Technicians Rule When It Comes To School – Introducing the Technician Work Experience Programme

By 30th October 2019 Blog, News
Technicians Rule When It Comes To School
Laura Wilson, a Research Technician at the Northern Institute for Cancer Research at Newcastle University tells us about their brand new Technician Work Experience Programme.

In the past work experience opportunities have been ad hock, very disjointed and a bit boring!

It relied on one person organising things for the students to do for the whole week which could be a very onerous task. Hopefully those days are gone with the introduction of the Technician Work Experience Programme. This has been developed by Research Technicians at the Northern Institute of Cancer Research.

The programme aims to be fun and interesting, giving the student a broader, more hands on experience of what it is really like working in a research lab. It is more organised and easily available, with collaborations that have been set up with Newcastle College and Connections. This will increase the opportunities to be able to outreach to a broader range of students to take part in the programme.

We organise a timetable for the students to follow for the week, allowing flexibility for the technicians to pick dates and times that are available to teach a technique that they are experts in. This is to try to reduce the strain that this could put on the already busy research technician.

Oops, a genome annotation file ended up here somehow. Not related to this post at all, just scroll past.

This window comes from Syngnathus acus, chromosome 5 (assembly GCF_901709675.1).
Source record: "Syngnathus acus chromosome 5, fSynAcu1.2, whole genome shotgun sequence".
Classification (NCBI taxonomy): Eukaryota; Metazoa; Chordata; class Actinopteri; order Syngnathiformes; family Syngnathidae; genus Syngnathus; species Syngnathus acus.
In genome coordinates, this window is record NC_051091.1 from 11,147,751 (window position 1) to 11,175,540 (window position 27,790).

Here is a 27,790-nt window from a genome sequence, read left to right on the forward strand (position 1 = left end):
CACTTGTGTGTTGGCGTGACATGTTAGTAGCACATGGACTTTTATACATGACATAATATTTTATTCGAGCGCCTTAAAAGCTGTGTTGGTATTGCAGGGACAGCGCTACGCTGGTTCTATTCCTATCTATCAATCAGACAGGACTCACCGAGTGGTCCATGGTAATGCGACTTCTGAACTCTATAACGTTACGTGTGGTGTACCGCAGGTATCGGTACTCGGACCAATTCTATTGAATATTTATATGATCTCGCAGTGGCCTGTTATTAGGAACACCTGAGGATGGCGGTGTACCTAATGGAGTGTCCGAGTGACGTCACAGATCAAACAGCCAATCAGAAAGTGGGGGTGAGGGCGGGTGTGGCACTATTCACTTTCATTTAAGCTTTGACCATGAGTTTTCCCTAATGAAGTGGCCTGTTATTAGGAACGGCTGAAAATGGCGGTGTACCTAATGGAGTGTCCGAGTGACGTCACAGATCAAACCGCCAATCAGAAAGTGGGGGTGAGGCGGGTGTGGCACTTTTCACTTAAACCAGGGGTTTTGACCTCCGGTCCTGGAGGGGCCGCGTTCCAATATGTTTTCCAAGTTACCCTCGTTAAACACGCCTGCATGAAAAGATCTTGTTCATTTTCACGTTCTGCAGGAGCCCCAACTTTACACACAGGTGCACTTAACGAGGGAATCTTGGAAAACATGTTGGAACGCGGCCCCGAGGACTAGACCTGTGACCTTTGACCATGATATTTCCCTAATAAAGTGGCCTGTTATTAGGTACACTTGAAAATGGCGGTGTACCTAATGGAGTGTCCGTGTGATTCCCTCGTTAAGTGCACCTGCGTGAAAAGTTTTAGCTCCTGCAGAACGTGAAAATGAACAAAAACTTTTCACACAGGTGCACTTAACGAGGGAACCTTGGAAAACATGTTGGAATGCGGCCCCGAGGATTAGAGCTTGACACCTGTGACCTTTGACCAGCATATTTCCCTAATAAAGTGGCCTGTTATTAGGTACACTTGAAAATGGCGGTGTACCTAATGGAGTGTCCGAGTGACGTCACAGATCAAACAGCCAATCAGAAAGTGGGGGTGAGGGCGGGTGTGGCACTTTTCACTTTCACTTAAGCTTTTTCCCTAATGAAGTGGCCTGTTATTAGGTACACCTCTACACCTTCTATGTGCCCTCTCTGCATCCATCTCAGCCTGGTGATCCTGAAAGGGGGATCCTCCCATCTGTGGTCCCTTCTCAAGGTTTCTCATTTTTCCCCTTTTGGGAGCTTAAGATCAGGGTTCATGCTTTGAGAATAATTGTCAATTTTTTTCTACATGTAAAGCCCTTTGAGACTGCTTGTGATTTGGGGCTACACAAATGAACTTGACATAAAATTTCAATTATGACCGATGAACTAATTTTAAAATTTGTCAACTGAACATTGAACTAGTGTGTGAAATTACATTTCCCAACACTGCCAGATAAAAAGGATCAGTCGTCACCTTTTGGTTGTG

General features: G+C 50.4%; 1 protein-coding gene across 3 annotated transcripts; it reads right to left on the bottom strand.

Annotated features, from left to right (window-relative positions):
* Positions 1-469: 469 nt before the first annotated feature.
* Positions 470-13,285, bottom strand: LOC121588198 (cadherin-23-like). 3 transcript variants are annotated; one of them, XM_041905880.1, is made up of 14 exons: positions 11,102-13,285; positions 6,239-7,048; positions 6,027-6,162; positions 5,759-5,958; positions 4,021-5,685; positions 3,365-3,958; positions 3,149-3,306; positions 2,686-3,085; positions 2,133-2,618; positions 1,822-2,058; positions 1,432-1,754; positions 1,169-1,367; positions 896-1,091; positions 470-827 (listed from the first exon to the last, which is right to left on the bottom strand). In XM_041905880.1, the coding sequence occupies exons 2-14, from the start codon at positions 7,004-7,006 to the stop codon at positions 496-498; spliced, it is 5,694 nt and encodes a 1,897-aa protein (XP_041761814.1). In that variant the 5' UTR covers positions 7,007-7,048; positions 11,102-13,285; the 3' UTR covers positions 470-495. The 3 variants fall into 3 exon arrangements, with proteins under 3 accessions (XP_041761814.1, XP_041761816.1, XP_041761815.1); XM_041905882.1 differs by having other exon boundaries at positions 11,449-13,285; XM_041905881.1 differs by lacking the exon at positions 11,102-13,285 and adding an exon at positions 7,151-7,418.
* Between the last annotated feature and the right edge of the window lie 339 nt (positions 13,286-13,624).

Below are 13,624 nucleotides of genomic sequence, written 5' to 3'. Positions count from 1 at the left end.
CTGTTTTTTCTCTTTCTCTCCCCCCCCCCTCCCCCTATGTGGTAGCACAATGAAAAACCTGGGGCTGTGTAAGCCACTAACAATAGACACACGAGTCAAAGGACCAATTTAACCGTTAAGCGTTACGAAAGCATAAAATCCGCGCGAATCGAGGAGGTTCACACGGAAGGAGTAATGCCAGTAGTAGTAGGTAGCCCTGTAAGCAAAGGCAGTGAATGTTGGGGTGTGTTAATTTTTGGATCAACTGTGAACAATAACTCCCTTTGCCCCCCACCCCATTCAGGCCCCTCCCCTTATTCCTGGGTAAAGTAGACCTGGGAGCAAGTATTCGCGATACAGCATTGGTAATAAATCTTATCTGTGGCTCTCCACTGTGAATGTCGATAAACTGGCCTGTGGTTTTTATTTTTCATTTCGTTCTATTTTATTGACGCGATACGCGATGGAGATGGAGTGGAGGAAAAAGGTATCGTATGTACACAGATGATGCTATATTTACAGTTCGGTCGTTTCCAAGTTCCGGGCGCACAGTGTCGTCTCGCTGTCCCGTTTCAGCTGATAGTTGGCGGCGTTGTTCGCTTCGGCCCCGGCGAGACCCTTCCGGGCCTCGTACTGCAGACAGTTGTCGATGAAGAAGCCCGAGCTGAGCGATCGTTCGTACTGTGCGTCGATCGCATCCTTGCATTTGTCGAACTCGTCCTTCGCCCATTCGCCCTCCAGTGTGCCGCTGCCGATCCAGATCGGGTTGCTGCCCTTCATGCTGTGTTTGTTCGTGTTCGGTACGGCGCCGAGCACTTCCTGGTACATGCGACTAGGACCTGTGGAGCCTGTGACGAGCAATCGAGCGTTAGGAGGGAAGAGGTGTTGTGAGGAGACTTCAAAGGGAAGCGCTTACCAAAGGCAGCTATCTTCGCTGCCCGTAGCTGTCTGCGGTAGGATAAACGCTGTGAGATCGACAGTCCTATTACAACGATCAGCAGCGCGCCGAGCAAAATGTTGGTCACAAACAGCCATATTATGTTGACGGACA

Each student is provided with a work booklet at the start of the week which details the various techniques they will be doing and gives them questions to complete, this is to test their understanding of what they are learning. When completed it provides them with a useful tool for their future studies. At the end of the week the students are presented with a certificate to mark their achievements.

As a team of technicians we are able showcase a broad range of techniques; Pipetting, Western blotting, Cell culture, Histology, Clonogenics, Flow cytometry, qPCR, FISH. We also cover Health & Safety and try to showcase the need for infrastructure support, with a behind the scenes tour of the building.

The skills that we teach will be used in most research labs so this will set them in good stead for a future career in science whilst also promoting a research technician as a possible career path. We do try to make the week as practical as possible as we feel this is the best way to learn and retain the information being taught, however some of the practical’s are limited due to the hazards that are being used.

We want to make the programme the best it can be so we ask for feedback at the end of the placement. Based on this we have added an end of week quiz, putting some of the skills they have learnt in to practise with some applied questions. We have also added a section about Summer Schools and applying for University, giving the students an insight of what studying at Newcastle University would be like and what courses we have on offer.

Some of the feedback we have had from the students are “All the staff really involved us and let me do a lot of the practicals individually.” “I found talking to the technicians about their experiences useful” “I enjoyed the practical sessions they were very engaging and lots of fun” “Thank you for a really enjoyable and interesting week, you have definitely made me want to consider a career in research, hopefully you will see me here in a few years.

If you’d like to know more about this work experience programme, you can contact Laura at laura.wilson5@newcastle.ac.uk.